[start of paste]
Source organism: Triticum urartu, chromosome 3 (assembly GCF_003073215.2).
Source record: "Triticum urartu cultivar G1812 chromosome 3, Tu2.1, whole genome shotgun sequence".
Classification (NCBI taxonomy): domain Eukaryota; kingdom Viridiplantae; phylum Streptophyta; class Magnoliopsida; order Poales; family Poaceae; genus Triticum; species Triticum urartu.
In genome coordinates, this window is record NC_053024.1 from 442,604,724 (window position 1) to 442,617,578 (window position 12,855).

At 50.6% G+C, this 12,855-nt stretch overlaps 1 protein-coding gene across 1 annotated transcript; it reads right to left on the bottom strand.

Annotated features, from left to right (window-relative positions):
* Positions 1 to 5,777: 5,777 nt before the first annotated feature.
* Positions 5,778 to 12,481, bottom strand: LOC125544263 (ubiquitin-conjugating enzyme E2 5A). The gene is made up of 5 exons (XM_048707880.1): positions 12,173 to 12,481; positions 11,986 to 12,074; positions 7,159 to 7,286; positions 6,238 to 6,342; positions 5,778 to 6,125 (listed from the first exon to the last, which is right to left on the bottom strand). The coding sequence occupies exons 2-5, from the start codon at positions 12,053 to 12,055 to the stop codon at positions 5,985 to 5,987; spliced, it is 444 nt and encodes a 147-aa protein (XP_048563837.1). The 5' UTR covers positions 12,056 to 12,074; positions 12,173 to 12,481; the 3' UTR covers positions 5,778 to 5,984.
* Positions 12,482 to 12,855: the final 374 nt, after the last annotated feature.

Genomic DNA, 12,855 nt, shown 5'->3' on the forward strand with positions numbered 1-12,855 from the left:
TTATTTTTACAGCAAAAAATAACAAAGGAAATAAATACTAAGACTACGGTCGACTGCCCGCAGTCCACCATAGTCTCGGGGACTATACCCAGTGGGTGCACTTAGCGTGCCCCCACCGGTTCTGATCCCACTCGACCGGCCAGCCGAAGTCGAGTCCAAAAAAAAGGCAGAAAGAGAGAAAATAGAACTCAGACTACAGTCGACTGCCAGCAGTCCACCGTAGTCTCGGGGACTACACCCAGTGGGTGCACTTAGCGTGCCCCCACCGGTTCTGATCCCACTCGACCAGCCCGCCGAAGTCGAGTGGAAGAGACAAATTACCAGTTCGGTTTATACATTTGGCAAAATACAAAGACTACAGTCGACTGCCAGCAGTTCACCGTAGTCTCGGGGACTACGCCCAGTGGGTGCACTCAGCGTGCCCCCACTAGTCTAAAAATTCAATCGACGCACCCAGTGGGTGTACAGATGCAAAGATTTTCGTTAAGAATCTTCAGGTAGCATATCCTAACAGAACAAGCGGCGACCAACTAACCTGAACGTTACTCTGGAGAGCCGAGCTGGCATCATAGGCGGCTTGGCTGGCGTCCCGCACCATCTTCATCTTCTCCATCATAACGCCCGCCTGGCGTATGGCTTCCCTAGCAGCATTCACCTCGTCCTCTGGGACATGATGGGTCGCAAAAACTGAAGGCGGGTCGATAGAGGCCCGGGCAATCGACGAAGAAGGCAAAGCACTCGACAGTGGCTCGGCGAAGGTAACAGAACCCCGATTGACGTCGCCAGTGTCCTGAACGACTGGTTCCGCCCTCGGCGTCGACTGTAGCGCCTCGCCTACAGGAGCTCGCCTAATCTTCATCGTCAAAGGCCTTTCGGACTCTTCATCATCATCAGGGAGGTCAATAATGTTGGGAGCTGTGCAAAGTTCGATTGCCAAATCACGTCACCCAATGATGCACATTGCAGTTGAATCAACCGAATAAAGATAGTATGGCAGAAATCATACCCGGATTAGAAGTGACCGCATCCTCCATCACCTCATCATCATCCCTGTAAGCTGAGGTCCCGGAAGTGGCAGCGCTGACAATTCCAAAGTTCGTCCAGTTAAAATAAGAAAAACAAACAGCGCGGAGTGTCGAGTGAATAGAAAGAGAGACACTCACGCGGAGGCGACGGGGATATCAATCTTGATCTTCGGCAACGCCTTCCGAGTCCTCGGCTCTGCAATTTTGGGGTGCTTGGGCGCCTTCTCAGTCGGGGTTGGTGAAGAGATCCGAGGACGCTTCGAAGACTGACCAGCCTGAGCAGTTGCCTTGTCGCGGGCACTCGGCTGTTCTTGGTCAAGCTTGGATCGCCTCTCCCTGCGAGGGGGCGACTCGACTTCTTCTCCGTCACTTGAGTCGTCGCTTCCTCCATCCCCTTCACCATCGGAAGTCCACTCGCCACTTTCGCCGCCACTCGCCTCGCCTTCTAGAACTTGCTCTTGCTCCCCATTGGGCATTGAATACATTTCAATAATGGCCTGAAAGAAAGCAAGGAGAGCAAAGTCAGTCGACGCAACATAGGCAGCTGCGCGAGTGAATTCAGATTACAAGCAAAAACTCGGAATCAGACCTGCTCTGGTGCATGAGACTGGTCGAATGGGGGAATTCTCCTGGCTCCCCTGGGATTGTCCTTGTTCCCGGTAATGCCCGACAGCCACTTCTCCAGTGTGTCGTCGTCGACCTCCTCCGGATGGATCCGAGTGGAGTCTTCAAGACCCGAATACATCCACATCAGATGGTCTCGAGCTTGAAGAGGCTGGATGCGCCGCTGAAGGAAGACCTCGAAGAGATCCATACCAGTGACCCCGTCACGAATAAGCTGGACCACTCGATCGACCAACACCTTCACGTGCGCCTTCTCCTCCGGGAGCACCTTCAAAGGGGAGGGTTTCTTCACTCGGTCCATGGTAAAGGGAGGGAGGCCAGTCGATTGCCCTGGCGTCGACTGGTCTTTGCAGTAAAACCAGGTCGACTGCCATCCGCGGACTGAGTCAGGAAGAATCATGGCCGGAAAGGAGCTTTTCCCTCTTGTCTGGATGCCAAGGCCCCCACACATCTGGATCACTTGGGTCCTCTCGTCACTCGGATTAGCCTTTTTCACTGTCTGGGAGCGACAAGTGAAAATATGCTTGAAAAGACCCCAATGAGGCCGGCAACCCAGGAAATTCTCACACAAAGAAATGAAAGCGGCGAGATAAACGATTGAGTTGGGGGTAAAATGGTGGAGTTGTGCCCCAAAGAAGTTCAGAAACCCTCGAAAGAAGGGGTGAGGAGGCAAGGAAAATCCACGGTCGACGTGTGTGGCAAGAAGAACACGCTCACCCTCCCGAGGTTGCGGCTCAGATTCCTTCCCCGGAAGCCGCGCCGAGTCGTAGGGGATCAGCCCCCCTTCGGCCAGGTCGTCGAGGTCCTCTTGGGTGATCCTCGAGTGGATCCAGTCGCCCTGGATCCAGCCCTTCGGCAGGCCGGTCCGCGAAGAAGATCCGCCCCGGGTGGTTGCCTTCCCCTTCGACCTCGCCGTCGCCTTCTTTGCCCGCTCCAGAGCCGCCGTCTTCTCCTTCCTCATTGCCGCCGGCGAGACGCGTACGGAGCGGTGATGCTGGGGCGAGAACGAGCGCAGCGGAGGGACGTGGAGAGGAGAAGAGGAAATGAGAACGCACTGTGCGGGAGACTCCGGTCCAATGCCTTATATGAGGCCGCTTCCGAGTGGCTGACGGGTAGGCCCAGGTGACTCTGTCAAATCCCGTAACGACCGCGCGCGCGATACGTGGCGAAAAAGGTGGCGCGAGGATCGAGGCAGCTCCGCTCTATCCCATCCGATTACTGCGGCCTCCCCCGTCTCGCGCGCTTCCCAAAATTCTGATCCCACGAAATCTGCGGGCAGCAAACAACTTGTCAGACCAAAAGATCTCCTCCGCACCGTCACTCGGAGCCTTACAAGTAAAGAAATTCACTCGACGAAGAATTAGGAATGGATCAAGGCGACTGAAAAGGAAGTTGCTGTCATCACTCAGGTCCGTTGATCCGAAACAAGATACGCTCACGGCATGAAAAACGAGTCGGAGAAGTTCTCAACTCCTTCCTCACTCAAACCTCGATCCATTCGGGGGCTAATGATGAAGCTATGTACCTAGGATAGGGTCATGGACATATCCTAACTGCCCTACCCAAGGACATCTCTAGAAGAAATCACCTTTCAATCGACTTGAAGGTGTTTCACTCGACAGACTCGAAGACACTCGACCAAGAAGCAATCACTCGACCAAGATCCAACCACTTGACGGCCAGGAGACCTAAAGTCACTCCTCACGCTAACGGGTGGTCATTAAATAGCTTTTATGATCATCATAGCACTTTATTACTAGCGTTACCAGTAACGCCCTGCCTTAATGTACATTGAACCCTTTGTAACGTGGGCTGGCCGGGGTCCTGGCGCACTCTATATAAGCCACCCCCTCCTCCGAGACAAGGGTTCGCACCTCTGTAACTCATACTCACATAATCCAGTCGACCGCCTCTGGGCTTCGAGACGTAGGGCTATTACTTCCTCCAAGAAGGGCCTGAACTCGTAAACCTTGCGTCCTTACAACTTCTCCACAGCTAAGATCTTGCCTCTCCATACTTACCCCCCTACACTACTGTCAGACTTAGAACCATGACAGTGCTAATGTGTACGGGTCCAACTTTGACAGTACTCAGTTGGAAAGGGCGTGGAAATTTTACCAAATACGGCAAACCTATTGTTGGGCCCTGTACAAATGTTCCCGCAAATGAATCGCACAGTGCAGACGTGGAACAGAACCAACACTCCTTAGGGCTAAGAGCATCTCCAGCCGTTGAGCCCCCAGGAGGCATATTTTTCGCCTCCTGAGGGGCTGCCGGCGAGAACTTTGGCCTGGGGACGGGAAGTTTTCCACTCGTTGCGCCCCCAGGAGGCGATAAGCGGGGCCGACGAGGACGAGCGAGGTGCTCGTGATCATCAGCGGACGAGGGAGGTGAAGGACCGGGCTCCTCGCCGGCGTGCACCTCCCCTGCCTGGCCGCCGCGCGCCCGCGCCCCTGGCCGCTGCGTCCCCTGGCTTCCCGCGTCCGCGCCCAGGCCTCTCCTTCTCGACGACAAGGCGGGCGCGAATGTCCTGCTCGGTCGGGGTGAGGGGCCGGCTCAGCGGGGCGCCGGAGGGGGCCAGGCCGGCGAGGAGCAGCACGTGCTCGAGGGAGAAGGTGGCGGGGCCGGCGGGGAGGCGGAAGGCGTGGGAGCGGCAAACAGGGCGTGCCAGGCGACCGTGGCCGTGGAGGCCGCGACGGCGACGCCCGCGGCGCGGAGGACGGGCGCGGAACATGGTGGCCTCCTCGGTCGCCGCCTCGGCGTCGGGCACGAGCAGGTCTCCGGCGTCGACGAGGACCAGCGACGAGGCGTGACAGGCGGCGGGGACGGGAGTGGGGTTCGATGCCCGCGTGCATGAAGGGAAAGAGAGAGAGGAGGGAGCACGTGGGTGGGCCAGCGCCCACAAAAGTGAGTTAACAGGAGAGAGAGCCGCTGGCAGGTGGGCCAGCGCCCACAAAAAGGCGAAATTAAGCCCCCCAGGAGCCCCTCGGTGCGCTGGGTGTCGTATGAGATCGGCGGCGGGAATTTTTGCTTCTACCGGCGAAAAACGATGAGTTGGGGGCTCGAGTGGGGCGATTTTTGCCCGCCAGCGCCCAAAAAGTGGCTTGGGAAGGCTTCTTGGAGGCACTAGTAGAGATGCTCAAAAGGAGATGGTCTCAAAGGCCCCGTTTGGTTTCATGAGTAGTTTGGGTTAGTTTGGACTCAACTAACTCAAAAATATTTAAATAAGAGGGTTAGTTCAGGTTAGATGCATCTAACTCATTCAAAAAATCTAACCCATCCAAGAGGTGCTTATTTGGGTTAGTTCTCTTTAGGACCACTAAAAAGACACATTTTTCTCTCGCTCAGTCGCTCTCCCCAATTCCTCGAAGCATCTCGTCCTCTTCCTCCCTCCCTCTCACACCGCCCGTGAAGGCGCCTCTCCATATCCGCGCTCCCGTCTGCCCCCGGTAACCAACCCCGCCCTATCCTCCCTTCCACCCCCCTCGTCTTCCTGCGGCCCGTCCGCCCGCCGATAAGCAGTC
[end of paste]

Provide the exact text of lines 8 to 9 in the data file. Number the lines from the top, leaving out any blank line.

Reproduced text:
* Positions 5,778 to 12,481, bottom strand: LOC125544263 (ubiquitin-conjugating enzyme E2 5A). The gene is made up of 5 exons (XM_048707880.1): positions 12,173 to 12,481; positions 11,986 to 12,074; positions 7,159 to 7,286; positions 6,238 to 6,342; positions 5,778 to 6,125 (listed from the first exon to the last, which is right to left on the bottom strand). The coding sequence occupies exons 2-5, from the start codon at positions 12,053 to 12,055 to the stop codon at positions 5,985 to 5,987; spliced, it is 444 nt and encodes a 147-aa protein (XP_048563837.1). The 5' UTR covers positions 12,056 to 12,074; positions 12,173 to 12,481; the 3' UTR covers positions 5,778 to 5,984.
* Positions 12,482 to 12,855: the final 374 nt, after the last annotated feature.